Planning for the long game

N.C. BAPTIST PODCAST
March 6, 2018

This podcast was recorded at the Disciple-making conference breakout session training. Many church leaders might see a need for whole family ministry, yet their approach frequently leaves an impression that they, and not parents, are responsible for the children’s spiritual growth. In addition, busy ministry schedules often do not leave time to plan beyond the upcoming season. Do great worship services, events and fellowships cause change in the homes of believers? Daniel Dye discusses one church’s effort to go beyond seasonal family ministry planning to a long-term process that teaches families to think with the end in mind and prioritize their own family’s spiritual growth. Discover how churches can equip and encourage parents to do what God has already empowered them to do in their families.

Here is an excerpt from this podcast:

Doing youth ministry, you heard the statistics that came out about how so many leave the faith after graduating high school. My question is, what’s the percentage we have to have to say there’s a problem? In my particular case, there was one youth that I thought was a strong youth, went all the way through in our ministry and freshman year in college, just maybe a month out of my ministry, did not even look or act like a follower of Jesus Christ. At that point, I thought, “What is the point? What are we doing? If we can’t have our strongest people go out there and stand up for Jesus when culture hits them, then what are we doing?” I took a long, hard look at our ministry. The challenge began and God started ministering to my heart to show me what His ultimate plan was. We don’t really have a problem anymore convincing anyone that we need to put the faith and spiritual growth power back in the parents’ hands. The problem that we have is that is Sunday is always coming. We know that we need to do this, but what ends up happening is that we start focusing on the next event. Even though we knew that we needed to be doing something to strengthen the parents and equip them and give them tools, we weren’t doing it. The Scripture text that we all know out of Deuteronomy 6 says the four times that the family should be working with the kids: in the morning when you rise, as you walk along the road, as you eat together and as you lay down at night. But I was at a loss how to teach the parents of the teenagers I was working with on what to do with it.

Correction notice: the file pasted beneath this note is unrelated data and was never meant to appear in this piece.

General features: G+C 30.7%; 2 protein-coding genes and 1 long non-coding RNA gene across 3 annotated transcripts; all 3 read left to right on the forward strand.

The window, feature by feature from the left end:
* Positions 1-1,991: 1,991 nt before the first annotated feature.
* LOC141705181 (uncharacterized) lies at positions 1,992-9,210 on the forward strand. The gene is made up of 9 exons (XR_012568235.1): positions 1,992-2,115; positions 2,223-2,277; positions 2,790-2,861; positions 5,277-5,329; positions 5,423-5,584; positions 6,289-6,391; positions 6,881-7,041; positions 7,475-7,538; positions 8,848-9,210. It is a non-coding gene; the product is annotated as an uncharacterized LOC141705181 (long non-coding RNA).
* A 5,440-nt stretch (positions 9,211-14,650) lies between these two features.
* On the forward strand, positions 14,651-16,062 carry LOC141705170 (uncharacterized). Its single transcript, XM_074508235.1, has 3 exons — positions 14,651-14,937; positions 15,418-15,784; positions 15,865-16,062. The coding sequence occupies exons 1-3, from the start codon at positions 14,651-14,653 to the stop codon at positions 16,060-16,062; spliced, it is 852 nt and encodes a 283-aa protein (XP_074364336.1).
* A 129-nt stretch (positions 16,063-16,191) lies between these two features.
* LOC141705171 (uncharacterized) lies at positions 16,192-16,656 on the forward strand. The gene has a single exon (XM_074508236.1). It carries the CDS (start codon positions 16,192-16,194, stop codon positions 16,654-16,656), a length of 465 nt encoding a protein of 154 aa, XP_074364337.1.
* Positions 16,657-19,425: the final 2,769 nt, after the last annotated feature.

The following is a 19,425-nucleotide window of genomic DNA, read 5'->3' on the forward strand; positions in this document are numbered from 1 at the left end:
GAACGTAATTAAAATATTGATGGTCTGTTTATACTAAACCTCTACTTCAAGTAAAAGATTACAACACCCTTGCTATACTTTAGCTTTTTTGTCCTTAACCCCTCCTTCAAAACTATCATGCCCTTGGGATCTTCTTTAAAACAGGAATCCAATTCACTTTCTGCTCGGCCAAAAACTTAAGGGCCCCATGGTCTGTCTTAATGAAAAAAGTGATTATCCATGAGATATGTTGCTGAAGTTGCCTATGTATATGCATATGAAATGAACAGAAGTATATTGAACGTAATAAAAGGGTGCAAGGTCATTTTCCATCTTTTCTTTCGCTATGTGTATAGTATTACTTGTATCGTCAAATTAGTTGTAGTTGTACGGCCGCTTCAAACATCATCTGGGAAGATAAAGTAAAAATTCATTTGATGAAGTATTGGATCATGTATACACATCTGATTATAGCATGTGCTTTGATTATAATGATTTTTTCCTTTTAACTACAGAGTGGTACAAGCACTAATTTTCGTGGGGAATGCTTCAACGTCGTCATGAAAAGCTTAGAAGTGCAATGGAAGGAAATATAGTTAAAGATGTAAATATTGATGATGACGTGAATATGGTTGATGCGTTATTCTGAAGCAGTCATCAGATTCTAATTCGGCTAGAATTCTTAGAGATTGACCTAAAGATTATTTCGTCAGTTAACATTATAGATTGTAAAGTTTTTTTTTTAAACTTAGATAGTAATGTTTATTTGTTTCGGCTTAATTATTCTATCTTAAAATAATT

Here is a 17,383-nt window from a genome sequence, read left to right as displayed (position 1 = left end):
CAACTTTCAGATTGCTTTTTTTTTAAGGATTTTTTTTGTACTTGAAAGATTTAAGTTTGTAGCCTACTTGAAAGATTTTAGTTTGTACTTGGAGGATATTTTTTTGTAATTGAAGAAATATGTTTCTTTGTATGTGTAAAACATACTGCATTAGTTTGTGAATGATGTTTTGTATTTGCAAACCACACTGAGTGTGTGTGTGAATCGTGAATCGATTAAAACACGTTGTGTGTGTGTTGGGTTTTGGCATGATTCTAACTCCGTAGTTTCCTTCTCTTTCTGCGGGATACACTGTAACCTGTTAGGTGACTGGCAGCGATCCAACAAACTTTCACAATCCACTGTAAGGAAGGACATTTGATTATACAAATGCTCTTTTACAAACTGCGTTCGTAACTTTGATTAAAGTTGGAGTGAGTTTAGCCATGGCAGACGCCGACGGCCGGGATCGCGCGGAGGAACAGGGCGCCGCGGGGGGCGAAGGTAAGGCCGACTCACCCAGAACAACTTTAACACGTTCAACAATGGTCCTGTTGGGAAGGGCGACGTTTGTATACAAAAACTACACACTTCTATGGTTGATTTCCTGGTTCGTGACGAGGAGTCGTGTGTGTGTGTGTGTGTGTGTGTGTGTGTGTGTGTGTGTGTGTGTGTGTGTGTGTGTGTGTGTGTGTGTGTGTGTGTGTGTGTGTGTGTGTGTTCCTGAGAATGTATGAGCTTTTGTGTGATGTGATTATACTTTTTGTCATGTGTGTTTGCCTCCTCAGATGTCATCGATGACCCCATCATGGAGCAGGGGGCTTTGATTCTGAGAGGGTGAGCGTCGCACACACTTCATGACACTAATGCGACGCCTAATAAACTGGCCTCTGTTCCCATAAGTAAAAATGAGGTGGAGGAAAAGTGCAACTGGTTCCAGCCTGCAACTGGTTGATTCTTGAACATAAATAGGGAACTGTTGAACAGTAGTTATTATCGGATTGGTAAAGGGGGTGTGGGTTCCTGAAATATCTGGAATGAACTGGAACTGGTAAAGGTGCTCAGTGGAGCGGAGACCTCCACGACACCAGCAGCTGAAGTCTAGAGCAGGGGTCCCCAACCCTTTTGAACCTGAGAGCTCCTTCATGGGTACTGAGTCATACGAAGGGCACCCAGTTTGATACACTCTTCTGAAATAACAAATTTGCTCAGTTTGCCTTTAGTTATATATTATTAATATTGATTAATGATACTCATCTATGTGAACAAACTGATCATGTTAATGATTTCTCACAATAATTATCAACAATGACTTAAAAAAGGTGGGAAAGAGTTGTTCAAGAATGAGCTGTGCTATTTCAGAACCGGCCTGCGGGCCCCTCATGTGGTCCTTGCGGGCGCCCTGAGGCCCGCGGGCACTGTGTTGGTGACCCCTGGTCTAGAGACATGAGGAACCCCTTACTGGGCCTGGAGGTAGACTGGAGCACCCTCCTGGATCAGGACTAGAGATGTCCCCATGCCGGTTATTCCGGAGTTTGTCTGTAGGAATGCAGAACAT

by Daniel Dye  
/  Associate and Youth Pastor  /  Peninsula Baptist Church

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